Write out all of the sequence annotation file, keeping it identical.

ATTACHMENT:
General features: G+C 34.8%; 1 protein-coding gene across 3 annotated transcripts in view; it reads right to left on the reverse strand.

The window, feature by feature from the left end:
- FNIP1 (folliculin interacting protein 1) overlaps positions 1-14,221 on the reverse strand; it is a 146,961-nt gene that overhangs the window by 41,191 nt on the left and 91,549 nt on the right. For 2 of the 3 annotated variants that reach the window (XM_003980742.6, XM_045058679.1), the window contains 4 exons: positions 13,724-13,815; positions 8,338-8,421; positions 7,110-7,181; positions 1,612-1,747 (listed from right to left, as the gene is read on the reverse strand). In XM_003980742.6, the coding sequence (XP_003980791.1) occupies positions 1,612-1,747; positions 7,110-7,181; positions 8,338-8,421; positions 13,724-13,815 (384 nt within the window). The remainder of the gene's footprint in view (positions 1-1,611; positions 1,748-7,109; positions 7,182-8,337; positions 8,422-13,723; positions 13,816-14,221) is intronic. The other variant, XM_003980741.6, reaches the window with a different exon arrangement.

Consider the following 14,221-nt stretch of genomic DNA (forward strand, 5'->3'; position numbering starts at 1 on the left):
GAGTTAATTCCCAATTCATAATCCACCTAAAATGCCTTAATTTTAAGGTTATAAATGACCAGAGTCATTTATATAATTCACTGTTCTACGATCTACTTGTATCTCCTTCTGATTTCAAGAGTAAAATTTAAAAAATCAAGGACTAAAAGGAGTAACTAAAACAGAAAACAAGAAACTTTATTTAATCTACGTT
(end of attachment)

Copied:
General features: G+C 34.8%; 1 protein-coding gene across 3 annotated transcripts in view; it reads right to left on the reverse strand.

The window, feature by feature from the left end:
- FNIP1 (folliculin interacting protein 1) overlaps positions 1-14,221 on the reverse strand; it is a 146,961-nt gene that overhangs the window by 41,191 nt on the left and 91,549 nt on the right. For 2 of the 3 annotated variants that reach the window (XM_003980742.6, XM_045058679.1), the window contains 4 exons: positions 13,724-13,815; positions 8,338-8,421; positions 7,110-7,181; positions 1,612-1,747 (listed from right to left, as the gene is read on the reverse strand). In XM_003980742.6, the coding sequence (XP_003980791.1) occupies positions 1,612-1,747; positions 7,110-7,181; positions 8,338-8,421; positions 13,724-13,815 (384 nt within the window). The remainder of the gene's footprint in view (positions 1-1,611; positions 1,748-7,109; positions 7,182-8,337; positions 8,422-13,723; positions 13,816-14,221) is intronic. The other variant, XM_003980741.6, reaches the window with a different exon arrangement.

Consider the following 14,221-nt stretch of genomic DNA (forward strand, 5'->3'; position numbering starts at 1 on the left):
GAGTTAATTCCCAATTCATAATCCACCTAAAATGCCTTAATTTTAAGGTTATAAATGACCAGAGTCATTTATATAATTCACTGTTCTACGATCTACTTGTATCTCCTTCTGATTTCAAGAGTAAAATTTAAAAAATCAAGGACTAAAAGGAGTAACTAAAACAGAAAACAAGAAACTTTATTTAATCTACGTT